At our last city council meeting we had a delegation from the Downtown Penticton Association asking for a refresh on how we collectively address social deviance in the heart of the city.
Elements of the presentation described a minefield of used needles and passed-out individuals. While I don’t think that is a fair characterization of downtown, we do need to acknowledge there are problems and concerns.
People under the influence of drugs, alcohol and being obnoxious or intimidating often operate in the realm of grey – not quite causing a disturbance of the peace and often tolerated by others for fear of things escalating beyond our comfort zone. For many of us that frequent downtown, we’ve also become desensitized to bad behaviour. We’ve allowed the behaviour to fester and continue instead of making it uncomfortable and difficult for those who continue their disruptive actions in prominent public spaces.
Penticton is no different than many other communities facing similar concerns with homeless, mental health and addictions, but that doesn’t soften the reality of our problem. I was happy to hear the DPA used terminology like “we,” “collaboration” and “partnership” as we can’t blame or expect the RCMP to fix the situation alone. It will take a group effort to make a difference for the better. The RCMP has some promising initiatives ready to launch; these, however, have taken longer than anticipated to roll out. Everyone expects results right away, and if we aren’t getting regular updates, seeing initiatives acted upon or hearing about high profile arrests, we assume our concerns aren’t being taken seriously.
I’ve heard from many property owners, businesses and residents about their frustrations over property crime. I sat in on a meeting with some winery owners and the RCMP regarding their businesses being targeted. I thought the meeting went well as the group offered up several suggestions including the use of technology to track the location of their equipment should it leave their property. Technology could also be used as a reporting tool by citizens for both bylaw and police. Currently the police respond to a significant number of stolen property reports where a vehicle or shed is left unlocked and valuables left in plain view. Imagine if that officer’s time could be better utilized for proactive policing or establishing a more visible police presence. That reallocation of time could be realized if people were more diligent about locking their vehicles or property and if reporting some types of minor offences could be done online. It is important that all crimes get reported so the police know where to target resources or tactics, while recorded statistics help justify the need for more resources.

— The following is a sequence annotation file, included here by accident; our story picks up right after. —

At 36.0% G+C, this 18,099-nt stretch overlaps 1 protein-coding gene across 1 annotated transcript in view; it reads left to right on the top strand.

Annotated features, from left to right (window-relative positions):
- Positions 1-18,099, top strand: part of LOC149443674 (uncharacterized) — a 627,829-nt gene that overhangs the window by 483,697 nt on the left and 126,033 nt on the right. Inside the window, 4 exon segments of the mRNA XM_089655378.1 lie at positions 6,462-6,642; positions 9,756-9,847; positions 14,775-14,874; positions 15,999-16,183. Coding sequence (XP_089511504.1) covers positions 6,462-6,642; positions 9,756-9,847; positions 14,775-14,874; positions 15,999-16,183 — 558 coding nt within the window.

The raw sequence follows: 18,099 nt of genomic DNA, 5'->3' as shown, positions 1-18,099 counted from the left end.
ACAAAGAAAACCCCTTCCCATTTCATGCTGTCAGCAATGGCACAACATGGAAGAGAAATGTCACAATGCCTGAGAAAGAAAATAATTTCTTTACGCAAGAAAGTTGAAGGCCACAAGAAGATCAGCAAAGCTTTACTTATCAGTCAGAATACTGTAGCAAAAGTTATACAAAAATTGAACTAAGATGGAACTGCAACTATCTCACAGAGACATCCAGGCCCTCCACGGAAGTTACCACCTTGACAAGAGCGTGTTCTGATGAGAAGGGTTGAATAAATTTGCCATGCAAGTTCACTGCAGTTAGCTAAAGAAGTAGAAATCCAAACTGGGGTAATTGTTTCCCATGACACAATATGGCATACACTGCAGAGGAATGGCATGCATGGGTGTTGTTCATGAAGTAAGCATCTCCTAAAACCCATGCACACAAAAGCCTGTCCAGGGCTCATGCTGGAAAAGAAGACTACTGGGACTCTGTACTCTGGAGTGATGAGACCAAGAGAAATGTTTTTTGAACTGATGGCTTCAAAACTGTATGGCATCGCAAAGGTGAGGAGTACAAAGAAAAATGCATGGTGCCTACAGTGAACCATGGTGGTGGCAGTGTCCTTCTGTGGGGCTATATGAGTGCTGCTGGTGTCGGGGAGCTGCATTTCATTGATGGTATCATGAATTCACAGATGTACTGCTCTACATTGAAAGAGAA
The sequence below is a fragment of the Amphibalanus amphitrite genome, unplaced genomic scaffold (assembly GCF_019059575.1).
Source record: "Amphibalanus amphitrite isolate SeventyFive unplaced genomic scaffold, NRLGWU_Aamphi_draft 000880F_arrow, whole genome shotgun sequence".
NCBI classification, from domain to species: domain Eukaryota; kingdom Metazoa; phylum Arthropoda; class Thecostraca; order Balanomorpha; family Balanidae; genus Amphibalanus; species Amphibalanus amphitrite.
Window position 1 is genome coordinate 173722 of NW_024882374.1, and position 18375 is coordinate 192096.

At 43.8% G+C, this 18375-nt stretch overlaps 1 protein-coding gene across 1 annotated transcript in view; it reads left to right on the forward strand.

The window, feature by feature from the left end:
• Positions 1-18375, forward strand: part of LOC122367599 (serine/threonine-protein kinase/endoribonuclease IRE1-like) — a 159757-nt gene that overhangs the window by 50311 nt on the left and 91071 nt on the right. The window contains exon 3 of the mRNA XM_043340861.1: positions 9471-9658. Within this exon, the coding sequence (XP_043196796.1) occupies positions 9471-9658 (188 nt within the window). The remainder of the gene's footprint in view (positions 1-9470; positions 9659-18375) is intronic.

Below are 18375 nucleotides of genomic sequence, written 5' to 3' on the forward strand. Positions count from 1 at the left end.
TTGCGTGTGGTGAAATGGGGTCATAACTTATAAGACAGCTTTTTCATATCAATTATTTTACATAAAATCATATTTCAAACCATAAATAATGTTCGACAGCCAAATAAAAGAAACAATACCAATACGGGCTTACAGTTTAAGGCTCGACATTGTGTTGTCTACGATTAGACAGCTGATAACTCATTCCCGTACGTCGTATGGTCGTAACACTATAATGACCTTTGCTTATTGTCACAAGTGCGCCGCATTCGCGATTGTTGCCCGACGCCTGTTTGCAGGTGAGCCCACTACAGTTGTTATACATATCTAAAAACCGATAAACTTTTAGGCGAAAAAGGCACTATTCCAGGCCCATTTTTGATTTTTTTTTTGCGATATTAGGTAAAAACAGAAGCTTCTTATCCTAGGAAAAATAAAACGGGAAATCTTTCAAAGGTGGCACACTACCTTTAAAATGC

Social issues, in particular addiction, in my opinion, are the root drivers to the increase in property crime that are plaguing so many communities these days. It is easy to feel overwhelmed especially since everyone expects the city to solve the problem. I find solace in the fact that we’ve been facilitating many of the social agencies and non-profits to work as a collective — we will only see success when all parties work together.
We’ve had some success with the 100 Homes Penticton movement and working with B.C. Housing to create shelters and subsidized non-market housing along with support services. Interior Health has new programs for mental health and new RCMP CSET (Community Support and Enforcement Team) unit will have a mental health officer. Addressing addictions has had some success, but it still suffers from significant stigma and resistance from being acknowledged as a disease.
Downtown is safe and there has been significant investment to bring more people to our core to live, work and play. Part of our commitment to the Downtown Penticton Association is to work collectively with protective services and social agencies to make some noticeable improvements to restore not just the perception, but also the reality of community and public safety.